The Thornton Lab

Introducing 'demes'


Demes: a standard format for demographic models

This post discusses a recent paper resulting from a wonderful collaboration where we attempt to define a standard way to describe a specific family of models that are widely used in population genetics.

Background

Population genetics research heavily depends on software for two tasks:

These two tasks are often tightly coupled — we will simulate data to test our inference methods, etc..

The field’s software ecosystem is highly fragmented. Conservatively, dozens of tools exists for both tasks. To some extent, this is reasonable. The problems are hard and academic research tends to slowly grind away on them bit by bit over the years.

One challenge of this fragmentation is that most of the tools cannot interoperate. Consider the following work flow:

All of the tools just mentioned are used by research currently in progress. All of them have different ways of saying, “we want to do something with a model of an ancestral population that split into two populations in the recent past”. We have a mix of command line tools, tools with Python APIs, tools requiring input files in a bespoke format, etc..

This has been the situation for the past 20+ years. The lack of interoperability has real consequences. A lot of time can be lost (wasted) dealing with the complexities of changing the model description to use with different tools. The process is error-prone and has led to errors.

demes is an effort to do better.

Example model

Consider the following scenario:

Instead of learning the ms command line or the msprime demographic events API, let’s just write our model down in YAML, a standard format for data interchange:

description: population split with bottlenecks and growth
time_units: generations
demes:
  - name: ancestor
    epochs:
      - start_size: 1000
        end_time: 100
  - name: derived1
    ancestors: [ancestor]
    epochs:
      - start_size: 250
        end_size: 1500
  - name: derived2
    ancestors: [ancestor]
    epochs:
      - start_size: 500
        end_size: 800
migrations:
  - demes: [derived1, derived2]
    rate: 1e-5
    start_time: 50

The advantages of using YAML include:

The following graphic illustrates the model. Time on the y axis starts 0 generations ago, indicating the present day.

A split model with growth and migration

The code to generate this graphic is:

import matplotlib.pyplot as plt

import demes
import demesdraw

graph = demes.load("demes_post_model.yaml")

tubes = demesdraw.tubes(graph)

plt.savefig("demes_post_model.png")

Specification and software ecosystem

The complete specification of the demes format is here. The paper discusses the reasons behind several of the decisions in the spec. The paper also lists what tools currently use demes as input and/or output formats. Graham Gower has written an excellent tutorial.

demes has good language support:

Integration with fwdpy11

fwdpy11 is developed by our group. We can define demographic models using demes quite easily:

# Read the model in from the YAML.
# The 1 tells fwdpy11 to generate
# a model where the ancestral population is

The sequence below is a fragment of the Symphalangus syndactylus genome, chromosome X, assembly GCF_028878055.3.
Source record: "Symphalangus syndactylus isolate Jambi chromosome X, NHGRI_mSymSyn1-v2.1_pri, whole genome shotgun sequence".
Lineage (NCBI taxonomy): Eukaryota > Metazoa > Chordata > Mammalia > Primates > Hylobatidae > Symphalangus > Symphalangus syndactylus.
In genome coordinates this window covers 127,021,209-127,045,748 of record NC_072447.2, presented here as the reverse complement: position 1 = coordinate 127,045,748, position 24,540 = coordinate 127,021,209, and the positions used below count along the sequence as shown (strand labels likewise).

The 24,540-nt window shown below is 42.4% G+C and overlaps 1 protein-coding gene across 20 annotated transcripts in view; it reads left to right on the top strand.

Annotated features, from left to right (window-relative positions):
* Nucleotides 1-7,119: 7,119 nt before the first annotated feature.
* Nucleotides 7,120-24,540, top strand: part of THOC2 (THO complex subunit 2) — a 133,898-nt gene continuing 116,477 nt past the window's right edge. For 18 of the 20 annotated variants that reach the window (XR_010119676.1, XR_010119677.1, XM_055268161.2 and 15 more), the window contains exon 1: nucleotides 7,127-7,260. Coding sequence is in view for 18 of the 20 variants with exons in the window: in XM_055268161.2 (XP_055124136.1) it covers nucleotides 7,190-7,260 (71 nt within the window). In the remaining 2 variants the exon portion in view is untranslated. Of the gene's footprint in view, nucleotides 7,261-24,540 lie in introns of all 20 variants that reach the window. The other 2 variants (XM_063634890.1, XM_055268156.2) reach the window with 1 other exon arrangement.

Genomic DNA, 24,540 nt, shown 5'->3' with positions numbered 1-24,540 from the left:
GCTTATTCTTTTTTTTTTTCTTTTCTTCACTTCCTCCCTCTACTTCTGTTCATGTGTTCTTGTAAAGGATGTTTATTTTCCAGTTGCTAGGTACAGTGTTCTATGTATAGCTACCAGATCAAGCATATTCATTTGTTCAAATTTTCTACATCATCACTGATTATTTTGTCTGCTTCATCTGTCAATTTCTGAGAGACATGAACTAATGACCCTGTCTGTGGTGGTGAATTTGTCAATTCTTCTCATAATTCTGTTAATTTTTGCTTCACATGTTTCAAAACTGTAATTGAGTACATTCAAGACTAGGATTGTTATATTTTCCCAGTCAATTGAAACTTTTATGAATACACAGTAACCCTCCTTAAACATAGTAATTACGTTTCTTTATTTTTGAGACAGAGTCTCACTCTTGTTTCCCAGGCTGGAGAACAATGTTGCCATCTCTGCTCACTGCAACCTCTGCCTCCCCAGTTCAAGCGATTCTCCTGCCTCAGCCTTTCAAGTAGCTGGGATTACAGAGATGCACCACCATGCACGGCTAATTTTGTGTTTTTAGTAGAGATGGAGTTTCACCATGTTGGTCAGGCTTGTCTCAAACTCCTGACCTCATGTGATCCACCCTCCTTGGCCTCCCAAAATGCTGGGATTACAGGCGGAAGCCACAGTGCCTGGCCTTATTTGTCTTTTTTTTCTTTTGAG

# evolved for N generations, where N is its initial size
model = fwdpy11.discrete_demography.from_demes("demes_post_model.yaml", 1)

How the sausage used to be made

Prior to demes, the following Python code was needed to define this same model in fwdpy11:

model=fwdpy11.DiscreteDemography(
    mass_migrations=[],
    set_growth_rates=[
        fwdpy11.SetExponentialGrowth(when=1000, deme=1, G=1.0180790778133073),
        fwdpy11.SetExponentialGrowth(when=1000, deme=2, G=1.0047110987876184),
    ],
    set_deme_sizes=[
        fwdpy11.SetDemeSize(when=1000, deme=0, new_size=0, resets_growth_rate=True),
        fwdpy11.SetDemeSize(
            when=1000, deme=1, new_size=250, resets_growth_rate=True
        ),
        fwdpy11.SetDemeSize(
            when=1000, deme=2, new_size=500, resets_growth_rate=True
        ),
    ],
    set_selfing_rates=[
        fwdpy11.SetSelfingRate(when=0, deme=0, S=0),
        fwdpy11.SetSelfingRate(when=1000, deme=1, S=0),
        fwdpy11.SetSelfingRate(when=1000, deme=2, S=0),
    ],
    migmatrix=fwdpy11.MigrationMatrix(
        migmatrix=array([[1.0, 0.0, 0.0], [0.0, 0.0, 0.0], [0.0, 0.0, 0.0]]),
        scaled=False,
    ),
    set_migration_rates=[
        fwdpy11.SetMigrationRates(
            when=1000, deme=0, migrates=array([0.0, 0.0, 0.0])
        ),
        fwdpy11.SetMigrationRates(
            when=1000, deme=1, migrates=array([1.0, 0.0, 0.0])
        ),
        fwdpy11.SetMigrationRates(
            when=1000, deme=2, migrates=array([1.0, 0.0, 0.0])
        ),
        fwdpy11.SetMigrationRates(
            when=1001, deme=1, migrates=array([0.0, 1.0, 0.0])
        ),
        fwdpy11.SetMigrationRates(
            when=1001, deme=2, migrates=array([0.0, 0.0, 1.0])
        ),
        fwdpy11.SetMigrationRates(
            when=1050, deme=1, migrates=array([0.0000e00, 9.9999e-01, 1.0000e-05])
        ),
        fwdpy11.SetMigrationRates(
            when=1050, deme=2, migrates=array([0.0000e00, 1.0000e-05, 9.9999e-01])
        ),
    ],
)

It should be obvious which method to use…

Future directions

fwdpy11 is moving towards a situation where demes graphs are the core object for evolving models of discrete populations. As of version 0.19.0, the rust implementation of demes is compiled into the core library. (That is a neat story on its own, as the back-end is now a C++ dynamic library that is partially written in rust.)

The types found in the very long code listing above will be deprecated in favor of directly importing either YAML files or demes.Graph objects from Python. I am guesstimating that the changes will result in a few thousand lines of C++ and Python being deleted.

Code

Here is the code for the above examples.